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Lethbridge Herald Newspaper Archives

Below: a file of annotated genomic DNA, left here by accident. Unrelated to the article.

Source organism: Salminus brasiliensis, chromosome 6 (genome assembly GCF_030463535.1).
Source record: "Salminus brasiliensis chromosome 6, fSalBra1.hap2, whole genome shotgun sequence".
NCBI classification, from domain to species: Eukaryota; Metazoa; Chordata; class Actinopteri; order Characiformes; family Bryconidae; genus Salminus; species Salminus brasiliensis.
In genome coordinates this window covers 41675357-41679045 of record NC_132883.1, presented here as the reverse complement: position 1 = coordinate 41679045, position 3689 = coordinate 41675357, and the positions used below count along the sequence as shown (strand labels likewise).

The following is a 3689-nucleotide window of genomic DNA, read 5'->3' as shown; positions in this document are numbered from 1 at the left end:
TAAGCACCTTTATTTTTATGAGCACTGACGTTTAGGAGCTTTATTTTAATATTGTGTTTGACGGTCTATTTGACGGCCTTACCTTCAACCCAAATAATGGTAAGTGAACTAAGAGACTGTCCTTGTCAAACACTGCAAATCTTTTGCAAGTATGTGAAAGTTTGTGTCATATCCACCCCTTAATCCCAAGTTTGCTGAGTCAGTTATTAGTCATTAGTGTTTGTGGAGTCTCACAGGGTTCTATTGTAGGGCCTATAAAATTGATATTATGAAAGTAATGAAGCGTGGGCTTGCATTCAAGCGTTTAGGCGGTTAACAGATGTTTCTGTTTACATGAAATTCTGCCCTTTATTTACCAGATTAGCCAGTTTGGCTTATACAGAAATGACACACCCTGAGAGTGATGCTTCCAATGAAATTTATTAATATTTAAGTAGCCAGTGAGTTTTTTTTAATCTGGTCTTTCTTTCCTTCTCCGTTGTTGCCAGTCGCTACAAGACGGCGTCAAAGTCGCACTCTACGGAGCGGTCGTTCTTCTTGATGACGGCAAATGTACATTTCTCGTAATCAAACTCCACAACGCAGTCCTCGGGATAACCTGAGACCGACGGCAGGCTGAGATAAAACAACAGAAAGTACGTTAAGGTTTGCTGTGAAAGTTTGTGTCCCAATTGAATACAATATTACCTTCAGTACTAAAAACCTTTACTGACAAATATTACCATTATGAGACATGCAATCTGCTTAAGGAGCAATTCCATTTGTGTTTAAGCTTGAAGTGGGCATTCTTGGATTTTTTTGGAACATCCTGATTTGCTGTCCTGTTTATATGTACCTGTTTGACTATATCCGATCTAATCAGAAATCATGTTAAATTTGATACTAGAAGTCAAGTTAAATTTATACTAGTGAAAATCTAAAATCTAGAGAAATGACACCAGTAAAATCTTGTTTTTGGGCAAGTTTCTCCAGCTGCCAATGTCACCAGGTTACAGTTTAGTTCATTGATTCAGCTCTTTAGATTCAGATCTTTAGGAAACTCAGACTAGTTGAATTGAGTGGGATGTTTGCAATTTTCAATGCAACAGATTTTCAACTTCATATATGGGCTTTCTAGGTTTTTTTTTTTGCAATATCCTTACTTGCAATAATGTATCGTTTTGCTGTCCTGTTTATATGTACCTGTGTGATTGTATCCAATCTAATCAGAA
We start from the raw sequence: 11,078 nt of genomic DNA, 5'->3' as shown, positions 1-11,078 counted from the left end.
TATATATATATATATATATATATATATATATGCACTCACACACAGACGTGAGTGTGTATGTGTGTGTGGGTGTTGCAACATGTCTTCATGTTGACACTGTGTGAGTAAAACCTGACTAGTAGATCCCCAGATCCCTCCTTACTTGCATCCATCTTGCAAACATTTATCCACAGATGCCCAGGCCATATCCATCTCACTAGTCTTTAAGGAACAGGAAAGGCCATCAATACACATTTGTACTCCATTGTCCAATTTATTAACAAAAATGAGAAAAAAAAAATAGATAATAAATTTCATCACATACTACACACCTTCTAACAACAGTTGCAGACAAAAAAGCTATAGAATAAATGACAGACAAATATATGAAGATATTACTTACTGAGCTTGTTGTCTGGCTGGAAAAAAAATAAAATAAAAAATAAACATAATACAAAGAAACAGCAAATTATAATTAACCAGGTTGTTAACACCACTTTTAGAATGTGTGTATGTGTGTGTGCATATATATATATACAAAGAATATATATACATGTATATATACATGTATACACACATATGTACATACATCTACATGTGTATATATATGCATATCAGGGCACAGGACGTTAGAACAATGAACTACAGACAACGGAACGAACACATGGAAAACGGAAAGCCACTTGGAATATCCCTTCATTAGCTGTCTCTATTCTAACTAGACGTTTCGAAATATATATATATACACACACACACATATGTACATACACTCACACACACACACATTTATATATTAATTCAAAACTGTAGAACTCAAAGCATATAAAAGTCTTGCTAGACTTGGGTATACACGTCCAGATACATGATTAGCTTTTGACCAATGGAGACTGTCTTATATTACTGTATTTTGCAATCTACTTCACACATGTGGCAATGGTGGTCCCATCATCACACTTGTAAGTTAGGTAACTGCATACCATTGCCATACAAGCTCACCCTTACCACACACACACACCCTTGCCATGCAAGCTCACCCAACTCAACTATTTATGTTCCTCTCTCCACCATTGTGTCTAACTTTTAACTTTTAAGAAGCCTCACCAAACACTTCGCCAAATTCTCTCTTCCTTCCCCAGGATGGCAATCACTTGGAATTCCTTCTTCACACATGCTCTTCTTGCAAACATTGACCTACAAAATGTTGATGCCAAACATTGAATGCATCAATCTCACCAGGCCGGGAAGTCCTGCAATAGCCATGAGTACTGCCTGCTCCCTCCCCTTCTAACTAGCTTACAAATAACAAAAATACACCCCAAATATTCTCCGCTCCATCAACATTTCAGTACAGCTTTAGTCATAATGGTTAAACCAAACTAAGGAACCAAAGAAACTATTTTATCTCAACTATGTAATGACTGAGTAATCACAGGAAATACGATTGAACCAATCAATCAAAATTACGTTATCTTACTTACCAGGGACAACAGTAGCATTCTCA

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Lethbridge Herald (Newspaper) - January 21, 1913, Lethbridge, Alberta Tuesday, January 21, 1913. THE LETHBRIDGE DAILY HERALD Page S 1 I* I i FIVE MORE DAYS OF OPPORTUNITY!!! Two Attractions Worthy Of Your Attention Annual Clearance Sale is Still Continuing $100 Fur Coat Given Away Absolutely Free "I wonder who is going to get Bentley's $100 Fur Coat " -Is the topic of conversation these days Every person has an equal chance to get that handsome coat and all ive ask is a $5.00 purchase and you receive a coupon entitling you to the chance. Yon have to buy goods somewhere, so we think it would be profitable for you to buy them from us. Make your purchase of $5.00 or more and you not only get from 20% to 30% discount, but also a coupon for every $5.00 worth you buy. We particularly draw your attention to our prices on Clothing, Furs, Felt Goods,1 Rubber Goods and Ladies' Suits and Coats. Our reductions are genuine. Make it your aim this week to get as many coupons as possible. They Cost you Nothing. Saturday Night at 10.15 Ends The Competition Mayor Hardie Announces The Successful Coupon Holder At That Hour See Our Ad. in To-morrow's Herald BENTLEY COMPANY, LIMITED CROSSED POND TO F! MRS. FOSTER OF SCOTLAND HAS FOUND HIM', AND IS HAPPY ' MOTHER I 1 Edmonton,".Alta., Jan. 19.-There is no happier, woman in all the Do-� minion, of. Canada, than Mrs. Margaret Foster, now in Edmonton on the way tp hpr home near Blackwater Foot in northern Argyllshire, Scotland, from. FprV, John, B. C, where she found her son, Robert Foster, a homesteader; following a search ihrough the western country, which began last April. Mrs. Foster's travels included a trip of three days on foot and unaccompanied in the Peace River district, north of Edmonton, where she Jocated her son on a farm 10 miles west of Fort John. The aged woman also had numerous adventures in the sparsely settled districts ;> "hut",  she saidv "the homesteaders were kind and helpful and" did much in assisting me in finding 'Bobbic.J "Robert is doing nicely and wanted me to make my home with him, but 1 must go hack to the old country,where I have a small farm, left to me by my husband, who passed' away several years ago. This is a good country for young people, hut it's yet a bit too new for me. 'Bobbie' is coming home next year and will stay a while. That's some comfort." . Mrs. Foster said that her son uri-s i^rated to Western Canada five years ' ago, locating in Edmonton. He met '> ocean, and the American, continent. 1 list April to begin a search for her son. She traced him from place to place> for eight months, all the time hopeful she would be successful. She suffered all the hardships ac-.:; compahying such a tour as she undertook, hut remained cheerful to the end. f "It was well worth it,rl Mrs. Fos-, ter said, ''and I'd do it again. The v reason 'Bobbie' did not write is because he "could get no letters through. ,,; He was too far out of the regular mail service' at first. Later he was told by an acquaintance in the  bid country that J had gone. He was of the belief I was dead, as he received in? letters from. home. "It was the happiest moment in ��'�my Ii?2 when I clasped 'Bobbie' to my breast and he put his arms .'..around me. I stayed at the homestead for a time. Robert wanted me to stay till he had proved up. But t ) finally he consented to my return to J the old home, where he will loin mo tv m a year or so and stay to comfort me the rest of rhy days." >f -:---- [l VANCOUVER BURIED IN SNOW Vancouver, B.C., Jan. 20.-Ten Inches more of snow fell lu Vancouver last night, which makes four feet In all since January 1. This is unprecedented. The coldest day waB yesterday, when the thermometer reach' : LAXATIVES' best tpr qursinj; mpthero beg^use, they i,1!^, pot affect^ th?> rest pf" system. Milwen|t w^iy .or: moulding tne .pi'iBQno^rjtft'# useful member of society.' jjjjijijit^ii' riesp'as'a ^eperal'rule was' at"'tft?'jj.o't: tpm of much of the trouble, and'the time, had come wheh this dread ettt emy of mankind must go. every;woman you meet knows of the great good it has been doing among suffering women for the past 30 years. Fox Creek, N. B. -"I have always had pains in the abdomen and a weakness there and often after, meals a soreness in my stomach. Lydia E. Pinkbiam's VegetableCompound has dorie me mucji good. I am stronger, digestion is "better and I can work with ambitipn;I have enconrag;e4 many mothera-pf ffiniKes ,...... to take it as h is the best remedy in, the wprid. Tpw can publish thl� in the papers. "-Mrsi Wiiaiam JJn'tb* JPJpkharo tabpratpr*�t Lynn, Mays.;.are.files containing hundreds pf tbQjiBftijda of letters frpir} wgmen a�,ek-Irig health, Jp"wh|cb winybpenly state over'their own signatures tbatthey have |-�gained their health by taking Lydia E. Pinkham's.Vegetable Compound,* many .^fVwhom state that it�ms' s^ved them from surgical operations- Wynyard, Saak., Jan. .20.,- Eight miles west ol Wynyard last night at five . o'clock the -C.P.R. Great West express No. 52 eastbound, struck a broken or spread fail, and the first and second class passenger cars and the dining car were overturned. Over one hundred and twenty-five feet oi track was displaced. The baggage aud express cars became disconnected, but the two passenger and dining cars held the ground and overturned on a , six-foot dip. An auxiliary train from Wynyard was quickly on' the scene. Several of the passengers were painfully but not seriously injured. And i theyvwere conveyed to -Wynyard under the care of Dr. Ross. The lights in the cars were extinguished by the impact, but although the dining car was set on fire the chef put it out j with snow and milk after crawling into the car. ,The following is a list of the injured : W. H. Roper, head cut, necessitating two stitches and shins bruised and cut. Miss May McArthur, Winnipeg, side wrenched. A. E. Cool, 110 Lome Ave., Brandon, shoulder hu^t. A: N. Minchello, 34 Mulberry year in Toronto totalled ?1,183,-000, or fully half: a million dollars more than in 1911. Big conflagrations at the Toronto Railway car barns and the Allen Manufacturing Co., helped to swell these losses. Macleod, Jan. 20.-Hon. Mr. Me , Kenzie and famil5r, provincial treasurer, who accompanied Premier Sif- j ton to England, and gave valuable assistance in the Waterways Railroad case, returned Friday morning 0n the flyer. They had a good trip. Mr. McKenzie says he feels that' the case of the province is now on tho safe side, and no fears need be entertained as to the finding. They received many important points regarding the law and law-making for the province, and thinks the experience gained by the premier will' be yaluable , for the province as a whole. There is much talk of Al'berta everywhere they visited, and the people knew much more about Alberta when they left than previously. This province will | receive many hew settlers from the j old country. Mr. McICenzie leaves for the'capital ! to attend cabinet meetings and prepare for the coming session, ,- which opens early next month. Several enquiries for business hous-( es are being made by men looking for inew openings, and prospects are bright for a busy season, during 1913. The council meeting Monday night was a very busy one in many ways. The Gas and Plumbing Bylaw was handed in by the city engineer, for discussion. It was subject to criticisms. It is also possible that . it will be made to protect the users of gas, and in the end will be of importance to both the town* and the Gas Co. >' v Ice harvesters began operations :on Monday. It is on}y twelve inches thick, but is clear and, good.; Several new ice houses have been built, and s Macleod is promised / an abundant j supply for the comingReason. ' Tea. There, is no better Tea-and its concentrated goodness means * an actual economy.- ^ fancy p^p^ag a, cost hardly ^ iSjip ;